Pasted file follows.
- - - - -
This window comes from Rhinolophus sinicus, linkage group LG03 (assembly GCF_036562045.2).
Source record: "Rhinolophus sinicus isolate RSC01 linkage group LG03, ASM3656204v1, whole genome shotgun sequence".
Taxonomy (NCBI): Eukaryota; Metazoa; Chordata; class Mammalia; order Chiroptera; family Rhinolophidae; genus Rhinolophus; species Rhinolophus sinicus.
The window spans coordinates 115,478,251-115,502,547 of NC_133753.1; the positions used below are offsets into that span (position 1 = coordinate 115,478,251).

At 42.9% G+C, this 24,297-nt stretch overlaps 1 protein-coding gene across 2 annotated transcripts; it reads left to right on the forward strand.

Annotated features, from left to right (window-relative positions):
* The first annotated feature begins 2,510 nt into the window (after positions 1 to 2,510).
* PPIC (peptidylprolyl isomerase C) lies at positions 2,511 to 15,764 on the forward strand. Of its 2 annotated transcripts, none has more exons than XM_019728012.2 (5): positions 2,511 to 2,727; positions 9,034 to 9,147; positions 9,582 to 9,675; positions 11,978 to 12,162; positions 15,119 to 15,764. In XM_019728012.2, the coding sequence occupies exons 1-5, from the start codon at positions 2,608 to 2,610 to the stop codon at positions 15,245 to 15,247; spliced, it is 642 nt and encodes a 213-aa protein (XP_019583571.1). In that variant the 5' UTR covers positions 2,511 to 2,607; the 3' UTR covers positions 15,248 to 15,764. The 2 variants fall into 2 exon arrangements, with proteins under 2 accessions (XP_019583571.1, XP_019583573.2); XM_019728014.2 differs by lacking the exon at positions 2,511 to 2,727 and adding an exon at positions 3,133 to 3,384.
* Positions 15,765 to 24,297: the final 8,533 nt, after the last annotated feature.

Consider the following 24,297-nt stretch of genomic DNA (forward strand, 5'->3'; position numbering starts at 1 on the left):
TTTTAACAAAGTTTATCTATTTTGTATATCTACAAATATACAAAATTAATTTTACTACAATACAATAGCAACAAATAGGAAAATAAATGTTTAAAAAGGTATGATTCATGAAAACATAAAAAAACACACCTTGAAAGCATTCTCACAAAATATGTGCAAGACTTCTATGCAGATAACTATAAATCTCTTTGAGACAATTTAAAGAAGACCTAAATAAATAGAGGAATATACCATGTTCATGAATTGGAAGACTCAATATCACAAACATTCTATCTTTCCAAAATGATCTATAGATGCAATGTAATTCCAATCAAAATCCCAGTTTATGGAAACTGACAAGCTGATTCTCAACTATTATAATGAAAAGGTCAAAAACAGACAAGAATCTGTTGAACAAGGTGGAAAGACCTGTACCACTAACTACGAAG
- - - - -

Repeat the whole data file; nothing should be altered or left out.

This window comes from Rhinolophus sinicus, linkage group LG03 (assembly GCF_036562045.2).
Source record: "Rhinolophus sinicus isolate RSC01 linkage group LG03, ASM3656204v1, whole genome shotgun sequence".
Taxonomy (NCBI): Eukaryota; Metazoa; Chordata; class Mammalia; order Chiroptera; family Rhinolophidae; genus Rhinolophus; species Rhinolophus sinicus.
The window spans coordinates 115,478,251-115,502,547 of NC_133753.1; the positions used below are offsets into that span (position 1 = coordinate 115,478,251).

At 42.9% G+C, this 24,297-nt stretch overlaps 1 protein-coding gene across 2 annotated transcripts; it reads left to right on the forward strand.

Annotated features, from left to right (window-relative positions):
* The first annotated feature begins 2,510 nt into the window (after positions 1 to 2,510).
* PPIC (peptidylprolyl isomerase C) lies at positions 2,511 to 15,764 on the forward strand. Of its 2 annotated transcripts, none has more exons than XM_019728012.2 (5): positions 2,511 to 2,727; positions 9,034 to 9,147; positions 9,582 to 9,675; positions 11,978 to 12,162; positions 15,119 to 15,764. In XM_019728012.2, the coding sequence occupies exons 1-5, from the start codon at positions 2,608 to 2,610 to the stop codon at positions 15,245 to 15,247; spliced, it is 642 nt and encodes a 213-aa protein (XP_019583571.1). In that variant the 5' UTR covers positions 2,511 to 2,607; the 3' UTR covers positions 15,248 to 15,764. The 2 variants fall into 2 exon arrangements, with proteins under 2 accessions (XP_019583571.1, XP_019583573.2); XM_019728014.2 differs by lacking the exon at positions 2,511 to 2,727 and adding an exon at positions 3,133 to 3,384.
* Positions 15,765 to 24,297: the final 8,533 nt, after the last annotated feature.

Consider the following 24,297-nt stretch of genomic DNA (forward strand, 5'->3'; position numbering starts at 1 on the left):
TTTTAACAAAGTTTATCTATTTTGTATATCTACAAATATACAAAATTAATTTTACTACAATACAATAGCAACAAATAGGAAAATAAATGTTTAAAAAGGTATGATTCATGAAAACATAAAAAAACACACCTTGAAAGCATTCTCACAAAATATGTGCAAGACTTCTATGCAGATAACTATAAATCTCTTTGAGACAATTTAAAGAAGACCTAAATAAATAGAGGAATATACCATGTTCATGAATTGGAAGACTCAATATCACAAACATTCTATCTTTCCAAAATGATCTATAGATGCAATGTAATTCCAATCAAAATCCCAGTTTATGGAAACTGACAAGCTGATTCTCAACTATTATAATGAAAAGGTCAAAAACAGACAAGAATCTGTTGAACAAGGTGGAAAGACCTGTACCACTAACTACGAAG